An Early Spanish-American War

Discussion in 'Alternate History Discussion: Before 1900' started by Chris Triangle, Aug 15, 2011.

  1. Chris Triangle something cryptic

    Jul 29, 2011
    I'm curious about what might occur if the Spanish empire and the young US were to go to war. In the early 19th century, Spain's empire and the United States were not all that friendly. Firstly, the Americans had long suspected the Spaniards in Florida of giving support and shelter to raiding Indians. Secondly, the Spanish, if I recall, had attempted to intercept the Lewis and Clark's expedition with force, a very unfriendly gesture. And most importantly, Spanish land, sparsely settled and rich in valuable land would justify US attacks on the basis of expansion.

    Though the Spanish empire was notoriously corrupt and ineptly ruled be and was much weaker after the napoleonic wars, the nation was still pretty relevant before it lost its vast territories. While I don't think that the Spaniards would have ever tried to conquer the USA, I do not find it hard to imagine them going to war between about 1805 and 1830 with defensive aims. Some in the USA bold (and stupid) enough to attack British territory in 1812 so it is not a big stretch to imagine that someone might want to provoke a war of conquest against a dying empire like Spain.

    For those of you who know a lot about the late Spanish empire: 1. how well, if at all, do you think they would fight an American attack? 2. What areas would the Spanish be willing to give up to protect others? 3. What would be the effects of a defeat on the country?

    And as for the Americans, what would be their ultimate objectives? How far would this war go?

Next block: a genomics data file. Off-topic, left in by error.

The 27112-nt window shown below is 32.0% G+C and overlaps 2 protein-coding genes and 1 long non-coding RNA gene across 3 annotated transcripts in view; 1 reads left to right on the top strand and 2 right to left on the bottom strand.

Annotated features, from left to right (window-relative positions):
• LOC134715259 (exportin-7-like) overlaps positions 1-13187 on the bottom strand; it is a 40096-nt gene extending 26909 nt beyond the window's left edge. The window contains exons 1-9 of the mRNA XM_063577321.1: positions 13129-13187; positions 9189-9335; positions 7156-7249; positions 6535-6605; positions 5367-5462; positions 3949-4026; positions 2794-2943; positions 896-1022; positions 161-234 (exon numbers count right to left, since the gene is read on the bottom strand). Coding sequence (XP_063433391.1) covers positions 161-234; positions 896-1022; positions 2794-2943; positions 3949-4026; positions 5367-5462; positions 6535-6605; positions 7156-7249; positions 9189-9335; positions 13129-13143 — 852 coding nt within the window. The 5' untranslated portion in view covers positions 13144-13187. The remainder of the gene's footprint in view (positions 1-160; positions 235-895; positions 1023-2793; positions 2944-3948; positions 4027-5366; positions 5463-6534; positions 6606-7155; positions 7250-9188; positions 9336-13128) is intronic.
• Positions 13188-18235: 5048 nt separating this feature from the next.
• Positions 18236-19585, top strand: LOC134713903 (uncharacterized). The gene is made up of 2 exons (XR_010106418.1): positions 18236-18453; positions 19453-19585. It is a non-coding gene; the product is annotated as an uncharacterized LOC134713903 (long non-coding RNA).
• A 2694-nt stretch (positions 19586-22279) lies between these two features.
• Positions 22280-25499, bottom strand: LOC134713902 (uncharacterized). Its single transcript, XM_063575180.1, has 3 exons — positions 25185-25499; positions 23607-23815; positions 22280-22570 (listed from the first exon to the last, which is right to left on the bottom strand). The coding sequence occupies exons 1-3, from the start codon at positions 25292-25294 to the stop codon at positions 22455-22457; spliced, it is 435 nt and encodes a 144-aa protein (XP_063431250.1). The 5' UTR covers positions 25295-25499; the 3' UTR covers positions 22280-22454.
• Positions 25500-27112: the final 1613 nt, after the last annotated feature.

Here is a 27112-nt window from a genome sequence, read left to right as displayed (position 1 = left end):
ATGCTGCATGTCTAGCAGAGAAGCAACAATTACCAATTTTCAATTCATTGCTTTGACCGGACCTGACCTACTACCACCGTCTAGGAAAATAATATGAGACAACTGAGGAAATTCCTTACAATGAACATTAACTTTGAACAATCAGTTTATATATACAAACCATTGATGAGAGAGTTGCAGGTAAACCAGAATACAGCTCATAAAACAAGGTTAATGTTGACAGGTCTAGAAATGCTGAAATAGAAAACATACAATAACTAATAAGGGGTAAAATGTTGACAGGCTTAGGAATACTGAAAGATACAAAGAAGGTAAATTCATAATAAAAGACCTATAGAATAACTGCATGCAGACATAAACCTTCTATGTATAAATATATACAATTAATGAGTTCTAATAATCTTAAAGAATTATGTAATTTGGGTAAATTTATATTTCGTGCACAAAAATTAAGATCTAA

2. Tocomocho My other car is a steam tank.

    Aug 1, 2006
    There were actions against Spain during the 1812 War (by virtue of Spain and Britain being technically allies). One expedition into Texas from Louisiana that was beaten by local forces and another that run amok over northern Florida since the pre-1763 Spanish population never came back and the people there were mostly Indians and former British loyalists. The long-delayed result was the Adams-OnĂ­s Treaty.
  3. Chris Triangle something cryptic

    Jul 29, 2011
    As you said, Florida's original Spanish population had apparently left by the time they re-conquered it from the British. Naturally, were the population in Florida a little bit more significant, I doubt Spain would be so quick to toss the territory away in a treaty. If the British Siege of Havana had fared more like their siege of Cartagena in New Granada, they would not have ended up in possession of Florida. (yes Albemarle's fleet was very impressive but that is not a guarantee of victory) Such an event is not particularly decisive to the outcome of the revolutionary war, but it has ramifications later on when the Spanish residents of Florida put up a fight against Andrew Jackson's incursions.

    Nevertheless, I don't think that this is only way for such a conflict to happen. the treaty verifying borders wasn't signed until 1820. There is still almost a decade of tension in which a Spanish-American conflict could have conceivably broken out. All it really takes is one big incident like the seizing of a ship or the killing of settlers to start some real escalation. People took matters into their own hands back then and some of them almost went to war with British Canada over an incident with a pig.